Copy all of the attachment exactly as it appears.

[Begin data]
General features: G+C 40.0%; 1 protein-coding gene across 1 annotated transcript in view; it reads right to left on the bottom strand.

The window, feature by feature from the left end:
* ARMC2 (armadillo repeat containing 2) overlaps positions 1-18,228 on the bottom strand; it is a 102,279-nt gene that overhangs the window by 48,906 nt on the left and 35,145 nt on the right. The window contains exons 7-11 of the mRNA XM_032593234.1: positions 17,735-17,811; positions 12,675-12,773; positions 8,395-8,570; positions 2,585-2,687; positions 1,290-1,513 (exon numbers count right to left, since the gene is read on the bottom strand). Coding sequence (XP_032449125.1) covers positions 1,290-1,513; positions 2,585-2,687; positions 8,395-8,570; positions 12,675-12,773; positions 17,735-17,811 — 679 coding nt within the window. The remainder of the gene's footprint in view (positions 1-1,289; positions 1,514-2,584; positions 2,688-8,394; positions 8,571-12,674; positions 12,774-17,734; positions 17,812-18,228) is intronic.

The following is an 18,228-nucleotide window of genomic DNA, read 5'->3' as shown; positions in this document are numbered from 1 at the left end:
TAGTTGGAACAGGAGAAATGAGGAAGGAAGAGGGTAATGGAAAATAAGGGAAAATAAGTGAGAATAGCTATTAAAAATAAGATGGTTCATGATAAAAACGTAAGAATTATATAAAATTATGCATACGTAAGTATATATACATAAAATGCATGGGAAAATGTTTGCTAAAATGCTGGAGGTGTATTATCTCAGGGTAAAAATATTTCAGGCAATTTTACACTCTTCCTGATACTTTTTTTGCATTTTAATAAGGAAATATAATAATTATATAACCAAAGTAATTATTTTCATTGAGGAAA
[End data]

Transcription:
General features: G+C 40.0%; 1 protein-coding gene across 1 annotated transcript in view; it reads right to left on the bottom strand.

The window, feature by feature from the left end:
* ARMC2 (armadillo repeat containing 2) overlaps positions 1-18,228 on the bottom strand; it is a 102,279-nt gene that overhangs the window by 48,906 nt on the left and 35,145 nt on the right. The window contains exons 7-11 of the mRNA XM_032593234.1: positions 17,735-17,811; positions 12,675-12,773; positions 8,395-8,570; positions 2,585-2,687; positions 1,290-1,513 (exon numbers count right to left, since the gene is read on the bottom strand). Coding sequence (XP_032449125.1) covers positions 1,290-1,513; positions 2,585-2,687; positions 8,395-8,570; positions 12,675-12,773; positions 17,735-17,811 — 679 coding nt within the window. The remainder of the gene's footprint in view (positions 1-1,289; positions 1,514-2,584; positions 2,688-8,394; positions 8,571-12,674; positions 12,774-17,734; positions 17,812-18,228) is intronic.

The following is an 18,228-nucleotide window of genomic DNA, read 5'->3' as shown; positions in this document are numbered from 1 at the left end:
TAGTTGGAACAGGAGAAATGAGGAAGGAAGAGGGTAATGGAAAATAAGGGAAAATAAGTGAGAATAGCTATTAAAAATAAGATGGTTCATGATAAAAACGTAAGAATTATATAAAATTATGCATACGTAAGTATATATACATAAAATGCATGGGAAAATGTTTGCTAAAATGCTGGAGGTGTATTATCTCAGGGTAAAAATATTTCAGGCAATTTTACACTCTTCCTGATACTTTTTTTGCATTTTAATAAGGAAATATAATAATTATATAACCAAAGTAATTATTTTCATTGAGGAAA